With Kansas City on the rise, Mia Mercado reconsiders our 'Midwestern nice' reputation
Taylor Swift, The New York Times, and the World Cup have all taken note: Kansas City is a nice place. But does that just mean we’re ‘boring?’
Mia Mercado has thought a lot about what it means to be “Midwestern nice.”
The comedic writer, who grew up near Milwaukee and now lives in Kansas City, Kansas, is as much an expert on the topic as you could hope to find — she wrote a book about her own niceness in 2022, called “She’s Nice Though.”
As the national spotlight brightens over Kansas City, attracting more eyes and visitors, she also thinks about living in a place some might describe with that lackluster word — nice. It comes with benefits and pitfalls.
“I don't know what we'll do if we become a tourist city,” Mercado says. “I feel like probably more of the same. Just be more Midwesternly nice to more people.”
This, at a time when the Kansas City Chiefs are about to defend their NFL title with an internationally beloved pop star acting as top fan, and planning is underway for the metro to help host the 2026 World Cup.
Often, being nice has a lot to do with “absorbing discomfort for the sake of other people's comfort,” Mercado says.
Though her specialty is niceness on an interpersonal level, much of what she teases out in her book can apply to our city’s collective personality.
Is that code?
“I do think that there is something analogous about the idea. If you are going to go on a date with somebody, and you're being set up, and the other person is telling you, ‘Um, well, they're nice ... ’” she says, trailing off.
Nice is code, Mercado says. “Like, any salacious, fun things that you would associate with the person take a backseat to their niceness.”
What would happen, she asks, if Des Moines visited Kansas City and wanted to hold hands?
The analogy breaks down a little when you talk about dating, but the sentiment remains.
“I think there is maybe an assumption that, if nice is the first word that you're using to describe a city, does that mean they're boring?”
To make matters worse, she’s heard other cities talking. The rumor is that, in this part of the country, people are nice but not kind.
“You're playing ‘nice’ with the people around you,” Mercado says, “but then you go home, and you're like, ‘Oh my God, can you believe that person said that?’”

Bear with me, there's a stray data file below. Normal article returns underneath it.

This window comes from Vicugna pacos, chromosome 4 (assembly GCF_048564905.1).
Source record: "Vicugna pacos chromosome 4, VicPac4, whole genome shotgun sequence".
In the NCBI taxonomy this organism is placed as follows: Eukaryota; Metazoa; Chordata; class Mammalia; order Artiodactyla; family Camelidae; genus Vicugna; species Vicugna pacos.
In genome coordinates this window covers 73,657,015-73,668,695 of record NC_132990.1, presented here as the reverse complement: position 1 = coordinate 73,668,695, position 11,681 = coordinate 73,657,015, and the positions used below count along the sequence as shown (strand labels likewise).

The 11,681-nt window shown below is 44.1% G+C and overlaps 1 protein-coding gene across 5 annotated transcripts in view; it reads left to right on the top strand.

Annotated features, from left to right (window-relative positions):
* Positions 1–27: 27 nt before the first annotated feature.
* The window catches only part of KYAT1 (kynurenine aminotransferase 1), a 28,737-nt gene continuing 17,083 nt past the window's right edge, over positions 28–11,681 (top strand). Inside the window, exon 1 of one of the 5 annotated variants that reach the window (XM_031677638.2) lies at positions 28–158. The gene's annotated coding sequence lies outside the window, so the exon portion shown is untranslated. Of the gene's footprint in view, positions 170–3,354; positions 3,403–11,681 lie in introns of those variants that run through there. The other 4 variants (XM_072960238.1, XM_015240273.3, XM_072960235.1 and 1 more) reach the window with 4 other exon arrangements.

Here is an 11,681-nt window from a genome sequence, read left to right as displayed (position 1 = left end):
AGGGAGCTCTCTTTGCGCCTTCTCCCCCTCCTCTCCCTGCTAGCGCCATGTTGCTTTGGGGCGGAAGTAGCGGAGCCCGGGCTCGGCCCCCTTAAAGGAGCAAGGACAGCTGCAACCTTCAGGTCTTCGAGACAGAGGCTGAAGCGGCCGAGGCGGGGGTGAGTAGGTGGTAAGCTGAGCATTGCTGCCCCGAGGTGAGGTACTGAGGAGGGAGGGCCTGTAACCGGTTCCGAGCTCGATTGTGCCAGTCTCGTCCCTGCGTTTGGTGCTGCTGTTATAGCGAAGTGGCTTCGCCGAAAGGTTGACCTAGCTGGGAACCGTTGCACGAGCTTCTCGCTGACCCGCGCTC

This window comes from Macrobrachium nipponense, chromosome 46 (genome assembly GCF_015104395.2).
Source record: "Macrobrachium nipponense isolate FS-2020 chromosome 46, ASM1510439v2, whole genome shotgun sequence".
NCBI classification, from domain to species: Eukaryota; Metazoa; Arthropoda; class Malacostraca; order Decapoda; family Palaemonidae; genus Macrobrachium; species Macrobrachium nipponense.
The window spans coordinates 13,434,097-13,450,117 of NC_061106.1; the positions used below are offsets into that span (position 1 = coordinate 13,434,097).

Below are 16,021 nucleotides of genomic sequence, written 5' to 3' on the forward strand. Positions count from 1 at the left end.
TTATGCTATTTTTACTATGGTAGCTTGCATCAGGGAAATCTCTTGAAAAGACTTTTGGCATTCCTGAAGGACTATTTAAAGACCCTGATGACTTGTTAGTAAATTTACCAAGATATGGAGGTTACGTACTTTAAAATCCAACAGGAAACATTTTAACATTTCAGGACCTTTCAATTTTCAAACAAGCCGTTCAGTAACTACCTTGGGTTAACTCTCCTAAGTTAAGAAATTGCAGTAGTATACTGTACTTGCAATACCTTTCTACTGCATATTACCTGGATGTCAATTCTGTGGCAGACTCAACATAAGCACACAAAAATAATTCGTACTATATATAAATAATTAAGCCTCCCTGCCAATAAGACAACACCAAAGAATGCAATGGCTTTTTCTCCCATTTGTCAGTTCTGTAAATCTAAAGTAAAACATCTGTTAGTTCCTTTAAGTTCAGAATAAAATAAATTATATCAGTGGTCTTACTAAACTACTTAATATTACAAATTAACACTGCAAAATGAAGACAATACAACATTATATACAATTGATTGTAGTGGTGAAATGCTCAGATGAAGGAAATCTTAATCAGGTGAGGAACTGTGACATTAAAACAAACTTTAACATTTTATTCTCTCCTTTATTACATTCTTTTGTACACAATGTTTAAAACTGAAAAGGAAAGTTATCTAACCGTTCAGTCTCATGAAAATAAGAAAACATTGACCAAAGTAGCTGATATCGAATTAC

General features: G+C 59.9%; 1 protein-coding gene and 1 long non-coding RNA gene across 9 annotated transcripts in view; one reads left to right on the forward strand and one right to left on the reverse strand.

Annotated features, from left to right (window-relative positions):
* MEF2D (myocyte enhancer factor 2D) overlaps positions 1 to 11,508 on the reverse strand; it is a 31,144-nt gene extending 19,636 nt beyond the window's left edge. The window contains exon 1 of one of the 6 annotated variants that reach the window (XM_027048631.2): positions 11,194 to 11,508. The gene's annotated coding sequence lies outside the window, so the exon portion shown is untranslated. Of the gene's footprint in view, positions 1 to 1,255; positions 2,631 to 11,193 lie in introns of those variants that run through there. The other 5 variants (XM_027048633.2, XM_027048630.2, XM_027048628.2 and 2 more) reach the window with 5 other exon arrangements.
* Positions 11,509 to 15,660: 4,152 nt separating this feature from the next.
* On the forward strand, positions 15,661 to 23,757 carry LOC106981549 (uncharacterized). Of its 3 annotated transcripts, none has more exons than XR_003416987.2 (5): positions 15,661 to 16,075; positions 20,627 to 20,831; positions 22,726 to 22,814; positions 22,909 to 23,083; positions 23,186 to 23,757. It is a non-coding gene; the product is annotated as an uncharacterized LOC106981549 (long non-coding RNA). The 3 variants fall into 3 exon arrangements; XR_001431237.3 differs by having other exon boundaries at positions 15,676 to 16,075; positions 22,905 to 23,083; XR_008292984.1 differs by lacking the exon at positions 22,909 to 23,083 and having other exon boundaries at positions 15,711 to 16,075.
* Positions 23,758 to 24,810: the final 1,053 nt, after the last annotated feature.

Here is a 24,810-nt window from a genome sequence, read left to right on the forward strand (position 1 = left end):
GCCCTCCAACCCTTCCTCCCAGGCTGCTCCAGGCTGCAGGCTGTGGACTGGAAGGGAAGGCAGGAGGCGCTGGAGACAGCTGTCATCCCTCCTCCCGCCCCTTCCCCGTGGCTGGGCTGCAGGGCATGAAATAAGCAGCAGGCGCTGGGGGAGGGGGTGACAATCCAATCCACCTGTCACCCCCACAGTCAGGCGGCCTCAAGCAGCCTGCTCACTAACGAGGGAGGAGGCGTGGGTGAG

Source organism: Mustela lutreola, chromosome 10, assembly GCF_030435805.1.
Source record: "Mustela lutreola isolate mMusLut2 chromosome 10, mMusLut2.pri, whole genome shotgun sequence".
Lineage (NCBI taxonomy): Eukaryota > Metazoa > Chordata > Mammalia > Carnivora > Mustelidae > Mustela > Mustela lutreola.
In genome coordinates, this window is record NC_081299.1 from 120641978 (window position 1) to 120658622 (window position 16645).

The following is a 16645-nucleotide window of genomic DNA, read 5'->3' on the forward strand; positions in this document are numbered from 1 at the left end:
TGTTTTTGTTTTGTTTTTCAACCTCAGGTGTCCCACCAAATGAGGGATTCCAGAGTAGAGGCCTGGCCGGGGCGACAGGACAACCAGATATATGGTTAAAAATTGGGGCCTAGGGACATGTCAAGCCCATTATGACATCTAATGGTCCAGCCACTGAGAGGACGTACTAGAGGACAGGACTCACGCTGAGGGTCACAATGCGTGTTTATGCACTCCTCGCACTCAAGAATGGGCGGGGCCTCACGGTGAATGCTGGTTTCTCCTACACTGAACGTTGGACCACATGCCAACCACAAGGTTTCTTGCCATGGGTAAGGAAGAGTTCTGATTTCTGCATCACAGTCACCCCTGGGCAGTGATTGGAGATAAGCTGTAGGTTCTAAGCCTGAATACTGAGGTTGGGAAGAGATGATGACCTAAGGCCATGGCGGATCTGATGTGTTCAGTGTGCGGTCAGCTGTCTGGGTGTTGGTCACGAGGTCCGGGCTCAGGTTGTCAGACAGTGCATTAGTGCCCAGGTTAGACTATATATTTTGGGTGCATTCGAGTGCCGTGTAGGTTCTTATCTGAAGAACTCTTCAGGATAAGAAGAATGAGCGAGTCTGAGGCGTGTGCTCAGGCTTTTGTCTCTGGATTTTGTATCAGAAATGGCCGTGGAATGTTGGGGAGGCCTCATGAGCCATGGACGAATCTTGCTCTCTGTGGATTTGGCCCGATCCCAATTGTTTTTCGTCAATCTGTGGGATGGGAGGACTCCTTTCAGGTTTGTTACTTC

By contrast, people on the coasts are rumored to be kind but not nice; their courtesy isn’t couched in making anyone feel comfortable.
Take Zoey’s lead
Mercado’s brother, Zoey, who has Down syndrome, seems to have discovered a winning formula that balances superficial niceness with authentic kindness.
“People have a lot of assumptions about what he can or can't do, what he does or doesn't understand,” she says. “And — oops, surprise! — he understands a lot. He can sense when somebody is being fake nice.”
She writes that she’s watched him fake niceness, too, smiling through his own discomfort or politely waiting for an opening in the conversation so he can share an idea.
“It’s a strange little dance we’re all doing for each other,” Mercado writes, “performing this balance of impulse and patience, participation and politeness. Instead, Zoey approaches others with the assumption that he will like them, and they will like him.”
And while Zoey's behavior seems to be for the sake of those around him, Mercado thinks the rest of us may act that way for ourselves.
“He has the ability and the self-confidence to just be himself and know that people will like that — and, also, if they don't like it, it's not his fault that they have bad taste,” she says.
It’s not a Midwestern nice mindset, but one an increasingly popular Midwestern city can learn from.
“If I could bottle Zoey's formula for loving yourself and being excited to make other people love you,” Mercado says, “I would be drinking that formula all day.”
This story was produced in partnership with the Kansas City Public Library.
“Women Aren’t Funny: A Discussion With Funny Women Who Disagree,” moderated by Julie Vick, with Mia Mercado, Emily Farris, and Kristen Mulrooney, is at 6 p.m. on Thursday, Feb. 8 at the Kansas City Public Library’s Central Location, 14 W. 10th St., Kansas City, Missouri 64105. The event is free with RSVP. More information at KCLibrary.org.